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CREDIT: Smithsonian Arctic Studies Center Basque Whalers Background Having already learned to hunt large whales in the Bay of Biscay in the 13th through 15th centuries, Basques began arriving in the rich whaling grounds...
Join marine archeologists as they trace the history of the Trouvadore , a slave...
Bikini Atoll, formed over millions of years around an island in the Pacific...
Boats Connect Us to the Ocean More than any other objects, boats symbolize...

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For many years, shark fin soup has been a popular delicacy at weddings and formal occasions in China. Recently, it has become clear that shark-fin removal is cruel to sharks and severely damages shark populations. Claudia Li, a...
The Charles W. Morgan sailing en route to Newport on June 15, 2104. Built in...
Join marine archeologists as they trace the history of the Trouvadore , a...

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The ocean holds a lot of history. Warships from World War II have been found on the floor of the Atlantic Ocean through the...
When a new canoe is put in the water, elders bless it with lighted sage, song, and traditional dances. Some canoes also receive a name. More about raven spirit can be found in our Raven Spirit...
In 1874, Reverend Moses Harvey of Newfoundland bought a dead giant squid caught by fishermen. More about the giant squid can be found in our Giant Squid featured story .
Sometimes the “Watcher,” a raven with an irregular wing, monitored carver Douglas Chilton’s progress on the canoe from an overhead perch. More about raven spirit can be found in our Raven Spirit...
This watercolor painting shows William Dampier venturing into the unknown aboard a pirate ship.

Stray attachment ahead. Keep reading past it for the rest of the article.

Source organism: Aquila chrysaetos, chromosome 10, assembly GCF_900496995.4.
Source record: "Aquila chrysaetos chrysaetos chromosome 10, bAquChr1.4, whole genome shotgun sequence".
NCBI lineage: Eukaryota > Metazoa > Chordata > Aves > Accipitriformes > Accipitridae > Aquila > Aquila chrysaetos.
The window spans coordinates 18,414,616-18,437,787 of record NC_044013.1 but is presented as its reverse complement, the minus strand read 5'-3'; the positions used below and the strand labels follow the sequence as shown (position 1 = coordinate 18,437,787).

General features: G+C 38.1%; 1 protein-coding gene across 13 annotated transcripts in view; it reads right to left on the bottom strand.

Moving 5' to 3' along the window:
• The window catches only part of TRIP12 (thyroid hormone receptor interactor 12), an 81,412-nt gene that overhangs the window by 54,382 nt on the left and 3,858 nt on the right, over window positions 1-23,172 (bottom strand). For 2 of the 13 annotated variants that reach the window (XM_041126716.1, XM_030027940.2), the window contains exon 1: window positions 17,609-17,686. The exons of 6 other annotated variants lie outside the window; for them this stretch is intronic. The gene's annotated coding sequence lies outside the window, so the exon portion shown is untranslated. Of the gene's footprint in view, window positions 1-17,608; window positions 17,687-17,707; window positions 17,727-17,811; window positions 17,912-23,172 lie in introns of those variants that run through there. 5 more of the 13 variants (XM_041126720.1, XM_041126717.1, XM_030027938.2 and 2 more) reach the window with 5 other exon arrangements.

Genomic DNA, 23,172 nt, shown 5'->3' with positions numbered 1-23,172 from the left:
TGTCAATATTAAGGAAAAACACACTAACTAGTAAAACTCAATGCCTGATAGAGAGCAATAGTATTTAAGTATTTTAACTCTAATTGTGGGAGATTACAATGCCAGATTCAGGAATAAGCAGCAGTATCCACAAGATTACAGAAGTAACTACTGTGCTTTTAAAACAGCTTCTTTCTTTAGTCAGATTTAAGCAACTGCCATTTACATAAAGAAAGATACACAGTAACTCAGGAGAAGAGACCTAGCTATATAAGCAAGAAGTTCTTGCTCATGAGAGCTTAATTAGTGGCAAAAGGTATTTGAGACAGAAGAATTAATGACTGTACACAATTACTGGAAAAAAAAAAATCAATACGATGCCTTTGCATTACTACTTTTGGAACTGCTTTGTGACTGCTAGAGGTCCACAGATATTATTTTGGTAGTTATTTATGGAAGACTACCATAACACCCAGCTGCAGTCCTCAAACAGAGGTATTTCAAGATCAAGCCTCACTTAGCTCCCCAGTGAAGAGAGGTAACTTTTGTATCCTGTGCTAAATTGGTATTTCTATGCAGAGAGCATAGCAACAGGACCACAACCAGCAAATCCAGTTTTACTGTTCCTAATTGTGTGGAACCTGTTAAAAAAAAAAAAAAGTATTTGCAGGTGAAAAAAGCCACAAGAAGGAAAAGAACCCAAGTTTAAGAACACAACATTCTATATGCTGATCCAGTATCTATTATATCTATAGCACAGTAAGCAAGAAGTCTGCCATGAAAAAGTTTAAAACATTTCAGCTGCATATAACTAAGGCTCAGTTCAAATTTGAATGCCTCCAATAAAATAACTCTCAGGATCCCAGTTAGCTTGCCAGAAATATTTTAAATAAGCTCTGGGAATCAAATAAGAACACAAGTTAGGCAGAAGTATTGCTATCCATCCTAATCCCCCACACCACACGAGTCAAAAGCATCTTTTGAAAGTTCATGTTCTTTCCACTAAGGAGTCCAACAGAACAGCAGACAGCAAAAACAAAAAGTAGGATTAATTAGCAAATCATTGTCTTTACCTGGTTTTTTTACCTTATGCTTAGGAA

Gyotaku is a traditional form of Japanese art that began as a way for fisherman to keep a record of the fish they caught. The fisherman would apply sumi ink to one side of a freshly caught fish, then...
Senegalese fishermen unload their catch. Traditional fishing has been a critical part of Senegal’s economy, contributing to the nation’s food security and providing jobs in many communities.
Classic examples of Northwest Coast art, these rattles from British Columbia illustrate the sophisticated way of life salmon helped provide. They were used during shamanistic performances to cure...
Gyotaku is a traditional form of Japanese art that began as a way for fisherman to keep a record of the fish they caught. The fisherman would apply sumi ink to one side of a freshly caught fish, then...
For over a decade, Smithsonian Arctic Archaeologist, William Fitzhugh, has been investigating an early European whaling site at Hare Harbor in Québec, Canada . The site and the artifacts recovered...
Over the course of a year, Douglas Chilton skillfully chipped away at a cedar log with traditional tools used by his ancestors for generations. Chilton, a master carver and member of the Tlingit...
Tlingit paddlers carefully lift the Raven Spirit canoe into Washington’s Potomac River for its ceremonial launch. More about raven spirit can be found in our Raven Spirit featured story.
Two of the 38th Voyagers sing on board the Charles W. Morgan as it travels to ports throughout New England.
Charles Darwin: Almost 150 years after Dampier visited the Galapagos Islands, Charles Darwin brought Dampier’s books with him on his famous voyage to South America on The Beagle —the journey that led...
During what is known as the Golden Age of Piracy, pirates reaped great rewards—and, if they were caught, faced terrible punishments. Learn about some of the most legendary pirates of that time in the...
The Raven Spirit canoe is now prominently displayed in the Smithsonian Institution’s Sant Ocean Hall—a reminder of how native peoples of the North Pacific honored and depended on the bounty of the...
Gyotaku is a traditional form of Japanese art that began as a way for fisherman to keep a record of the fish they caught. The fisherman would apply sumi ink to one side of a freshly caught fish, then...
Bikini Atoll, formed over millions of years around an island in the Pacific Ocean about halfway between Papua New Guinea and Hawaii, has been subjected to horrific human-caused disturbances. Between...
Excavations between 2002 through 2011 at Hare Harbor have shown that this site was a whaling and fishing station occupied by Basque and Inuit assistants ca. 1680-1730. Archaeologists have uncovered a...
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